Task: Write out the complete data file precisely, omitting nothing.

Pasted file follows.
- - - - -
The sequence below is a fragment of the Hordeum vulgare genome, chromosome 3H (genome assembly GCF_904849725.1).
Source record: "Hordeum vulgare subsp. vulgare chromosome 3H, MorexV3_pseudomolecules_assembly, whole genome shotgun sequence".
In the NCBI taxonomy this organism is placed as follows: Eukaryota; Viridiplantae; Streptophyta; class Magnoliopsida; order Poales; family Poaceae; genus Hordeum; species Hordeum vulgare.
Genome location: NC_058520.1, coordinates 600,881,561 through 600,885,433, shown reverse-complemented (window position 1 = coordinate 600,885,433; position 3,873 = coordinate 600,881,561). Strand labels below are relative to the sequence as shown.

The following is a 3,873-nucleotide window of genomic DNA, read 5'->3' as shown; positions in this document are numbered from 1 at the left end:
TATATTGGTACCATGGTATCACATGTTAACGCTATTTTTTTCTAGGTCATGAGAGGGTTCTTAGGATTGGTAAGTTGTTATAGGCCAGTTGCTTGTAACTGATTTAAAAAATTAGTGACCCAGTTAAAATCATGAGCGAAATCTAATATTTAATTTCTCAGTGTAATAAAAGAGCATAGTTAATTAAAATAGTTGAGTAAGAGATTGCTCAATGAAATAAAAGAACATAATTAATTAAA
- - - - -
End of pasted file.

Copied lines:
The sequence below is a fragment of the Hordeum vulgare genome, chromosome 3H (genome assembly GCF_904849725.1).
Source record: "Hordeum vulgare subsp. vulgare chromosome 3H, MorexV3_pseudomolecules_assembly, whole genome shotgun sequence".
In the NCBI taxonomy this organism is placed as follows: Eukaryota; Viridiplantae; Streptophyta; class Magnoliopsida; order Poales; family Poaceae; genus Hordeum; species Hordeum vulgare.
Genome location: NC_058520.1, coordinates 600,881,561 through 600,885,433, shown reverse-complemented (window position 1 = coordinate 600,885,433; position 3,873 = coordinate 600,881,561). Strand labels below are relative to the sequence as shown.

The following is a 3,873-nucleotide window of genomic DNA, read 5'->3' as shown; positions in this document are numbered from 1 at the left end:
TATATTGGTACCATGGTATCACATGTTAACGCTATTTTTTTCTAGGTCATGAGAGGGTTCTTAGGATTGGTAAGTTGTTATAGGCCAGTTGCTTGTAACTGATTTAAAAAATTAGTGACCCAGTTAAAATCATGAGCGAAATCTAATATTTAATTTCTCAGTGTAATAAAAGAGCATAGTTAATTAAAATAGTTGAGTAAGAGATTGCTCAATGAAATAAAAGAACATAATTAATTAAA